Independent science to save the Great Bear Rainforest

Publication - March 31, 2009
Greenpeace, along with three other environmental groups, the logging industry, First Nations governments, communities and the Provincial and Federal governments established a blue ribbon science team to provide independent, multidisciplinary information and analysis on Ecosystem-based Management. This Coast Information Team took $3.3 million to complete its work but this independent science has contributed significantly to recent agreements.

One report, called the Ecosystem Spatial Analysis, looked at over 70 different species and mapped how they used the landscape of the Great Bear Rainforest. Based on this mapping the scientists estimated that 44 to 60% of the landbase was required to meet only the minimum requirements for these species.

A second report, the Ecosystem-based Management Handbook maps out how to decide what must be left before deciding what to take. This science team has insured that Ecosystem-based Management for the Great Bear Rainforest will not be ill defined and become a term that is merely used for greenwashing status quo logging practices. Ecosystem-based Management will require a shift in the way forestry planning occurs. It requires a multi-scale approach, allowing high risk logging in some less sensitive watersheds so long as low risk is maintained overall throughout the rainforest.

Other reports produced by the Independent Science Team

What is Ecosystem Based Management (EBM)?

The world class science used to develop Ecosystem Based Management specifically for the Great Bear Rainforest states that in order for ecosystems of the rainforest to exist and be healthy into the distant future, 70% of each ecosystem would need to remain in its natural state.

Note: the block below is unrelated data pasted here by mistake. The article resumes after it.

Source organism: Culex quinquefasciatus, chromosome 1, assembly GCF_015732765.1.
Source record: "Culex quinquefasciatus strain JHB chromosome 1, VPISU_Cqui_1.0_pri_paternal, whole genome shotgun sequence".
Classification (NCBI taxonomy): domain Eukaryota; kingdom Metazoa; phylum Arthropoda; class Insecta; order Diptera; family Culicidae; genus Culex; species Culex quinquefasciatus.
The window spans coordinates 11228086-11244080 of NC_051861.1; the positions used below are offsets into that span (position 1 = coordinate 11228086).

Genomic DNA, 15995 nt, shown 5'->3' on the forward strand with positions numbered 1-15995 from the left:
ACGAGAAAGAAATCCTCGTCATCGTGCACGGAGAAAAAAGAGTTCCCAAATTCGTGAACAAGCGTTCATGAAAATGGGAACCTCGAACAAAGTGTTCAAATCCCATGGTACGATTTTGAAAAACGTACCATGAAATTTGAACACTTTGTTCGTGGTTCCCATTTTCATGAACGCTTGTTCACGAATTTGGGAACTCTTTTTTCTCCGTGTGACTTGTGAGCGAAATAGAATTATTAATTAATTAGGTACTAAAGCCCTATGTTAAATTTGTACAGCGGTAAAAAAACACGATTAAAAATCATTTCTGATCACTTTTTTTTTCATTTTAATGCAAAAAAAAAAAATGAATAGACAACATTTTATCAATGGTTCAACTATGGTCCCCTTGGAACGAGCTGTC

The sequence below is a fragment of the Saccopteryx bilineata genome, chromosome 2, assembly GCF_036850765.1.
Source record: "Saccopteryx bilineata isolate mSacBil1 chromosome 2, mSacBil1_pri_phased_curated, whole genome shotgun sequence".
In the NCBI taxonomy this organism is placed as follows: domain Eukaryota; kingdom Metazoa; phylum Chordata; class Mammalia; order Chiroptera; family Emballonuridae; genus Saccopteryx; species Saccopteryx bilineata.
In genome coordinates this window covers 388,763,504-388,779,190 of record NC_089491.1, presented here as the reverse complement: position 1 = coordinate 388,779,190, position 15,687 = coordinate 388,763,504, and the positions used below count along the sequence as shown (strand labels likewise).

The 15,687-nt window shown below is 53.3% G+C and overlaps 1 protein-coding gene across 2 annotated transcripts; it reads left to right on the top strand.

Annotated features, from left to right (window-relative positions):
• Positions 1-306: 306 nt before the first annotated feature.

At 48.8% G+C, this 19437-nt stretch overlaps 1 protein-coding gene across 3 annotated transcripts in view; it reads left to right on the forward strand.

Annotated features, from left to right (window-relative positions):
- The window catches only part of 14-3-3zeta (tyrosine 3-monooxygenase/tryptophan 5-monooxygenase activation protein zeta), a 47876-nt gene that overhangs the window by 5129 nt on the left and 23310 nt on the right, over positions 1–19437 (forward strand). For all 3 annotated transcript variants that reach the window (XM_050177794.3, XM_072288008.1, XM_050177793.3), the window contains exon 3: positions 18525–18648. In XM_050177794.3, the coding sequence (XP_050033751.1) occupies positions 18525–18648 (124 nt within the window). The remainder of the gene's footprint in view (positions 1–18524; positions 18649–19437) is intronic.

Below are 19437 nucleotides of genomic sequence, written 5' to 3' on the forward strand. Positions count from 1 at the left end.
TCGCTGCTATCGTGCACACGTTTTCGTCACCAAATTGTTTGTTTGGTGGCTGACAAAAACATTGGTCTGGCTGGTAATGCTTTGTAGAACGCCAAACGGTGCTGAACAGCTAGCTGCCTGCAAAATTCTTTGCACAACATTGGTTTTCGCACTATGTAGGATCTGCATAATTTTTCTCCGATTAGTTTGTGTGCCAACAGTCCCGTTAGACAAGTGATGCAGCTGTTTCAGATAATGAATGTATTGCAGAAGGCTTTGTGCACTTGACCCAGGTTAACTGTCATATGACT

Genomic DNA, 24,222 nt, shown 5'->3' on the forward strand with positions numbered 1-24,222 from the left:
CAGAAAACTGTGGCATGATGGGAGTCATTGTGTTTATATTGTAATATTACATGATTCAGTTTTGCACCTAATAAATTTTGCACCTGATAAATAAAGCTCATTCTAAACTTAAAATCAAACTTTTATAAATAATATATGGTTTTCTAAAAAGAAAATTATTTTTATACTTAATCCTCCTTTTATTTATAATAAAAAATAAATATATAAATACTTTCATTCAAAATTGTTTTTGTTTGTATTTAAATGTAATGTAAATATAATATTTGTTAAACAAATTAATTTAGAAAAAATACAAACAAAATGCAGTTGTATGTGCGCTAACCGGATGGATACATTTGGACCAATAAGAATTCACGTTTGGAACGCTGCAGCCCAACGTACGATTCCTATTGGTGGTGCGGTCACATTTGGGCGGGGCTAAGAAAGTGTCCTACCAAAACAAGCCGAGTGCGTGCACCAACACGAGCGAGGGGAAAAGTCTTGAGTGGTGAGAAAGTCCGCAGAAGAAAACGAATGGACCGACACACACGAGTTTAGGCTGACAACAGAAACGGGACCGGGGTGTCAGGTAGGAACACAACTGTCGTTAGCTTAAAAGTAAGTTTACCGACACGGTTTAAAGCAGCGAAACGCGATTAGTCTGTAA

With 33% of the Great Bear Rainforest now saved from the chainsaw, EBM is a system for determining exactly how much of each ecosystem remains untouched in each part of the region so that the 70% target of healthy ecosystem representation is met overall.  When deciding exactly which areas will remain in their natural state, EBM considers a complex range of variables to capture the areas that make the most sense given all the best science and First Nations experience.  Just a few of the variables EBM considers are the connectivity of ecosystems, the interplay between species, habitat requirements, endangered species, the sensitivity of aquatic environments, and First Nations cultural and traditional values.

EBM adds ecological science and First Nations experience to industrial activity in the Great Bear Rainforest so that a wider range of values are represented.